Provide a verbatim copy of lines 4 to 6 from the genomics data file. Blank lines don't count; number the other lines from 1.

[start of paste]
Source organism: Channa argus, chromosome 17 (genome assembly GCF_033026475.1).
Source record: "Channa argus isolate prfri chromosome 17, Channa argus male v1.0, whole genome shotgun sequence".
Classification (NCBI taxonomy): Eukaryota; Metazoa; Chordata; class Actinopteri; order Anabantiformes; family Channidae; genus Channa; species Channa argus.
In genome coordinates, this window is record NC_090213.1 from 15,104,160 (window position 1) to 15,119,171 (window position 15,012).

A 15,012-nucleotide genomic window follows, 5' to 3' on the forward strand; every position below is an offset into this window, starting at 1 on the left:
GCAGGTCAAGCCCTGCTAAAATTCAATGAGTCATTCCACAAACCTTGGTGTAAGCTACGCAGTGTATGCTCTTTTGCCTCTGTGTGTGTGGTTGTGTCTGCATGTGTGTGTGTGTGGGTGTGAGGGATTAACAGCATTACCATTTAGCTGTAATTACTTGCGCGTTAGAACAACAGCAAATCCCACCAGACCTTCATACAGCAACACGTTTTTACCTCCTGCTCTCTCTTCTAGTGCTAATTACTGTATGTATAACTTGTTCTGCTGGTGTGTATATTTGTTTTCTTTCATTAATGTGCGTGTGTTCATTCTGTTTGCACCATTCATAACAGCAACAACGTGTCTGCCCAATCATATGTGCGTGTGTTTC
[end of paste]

In genome coordinates, this window is record NC_090213.1 from 15,104,160 (window position 1) to 15,119,171 (window position 15,012).

A 15,012-nucleotide genomic window follows, 5' to 3' on the forward strand; every position below is an offset into this window, starting at 1 on the left:
GCAGGTCAAGCCCTGCTAAAATTCAATGAGTCATTCCACAAACCTTGGTGTAAGCTACGCAGTGTATGCTCTTTTGCCTCTGTGTGTGTGGTTGTGTCTGCATGTGTGTGTGTGTGGGTGTGAGGGATTAACAGCATTACCATTTAGCTGTAATTACTTGCGCGTTAGAACAACAGCAAATCCCACCAGACCTTCATACAGCAACACGTTTTTACCTCCTGCTCTCTCTTCTAGTGCTAATTACTGTATGTATAACTTGTTCTGCTGGTGTGTATATTTGTTTTCTTTCATTAATGTGCGTGTGTTCATTCTGTTTGCACCATTCATAACAGCAACAACGTGTCTGCCCAATCATATGTGCGTGTGTTTC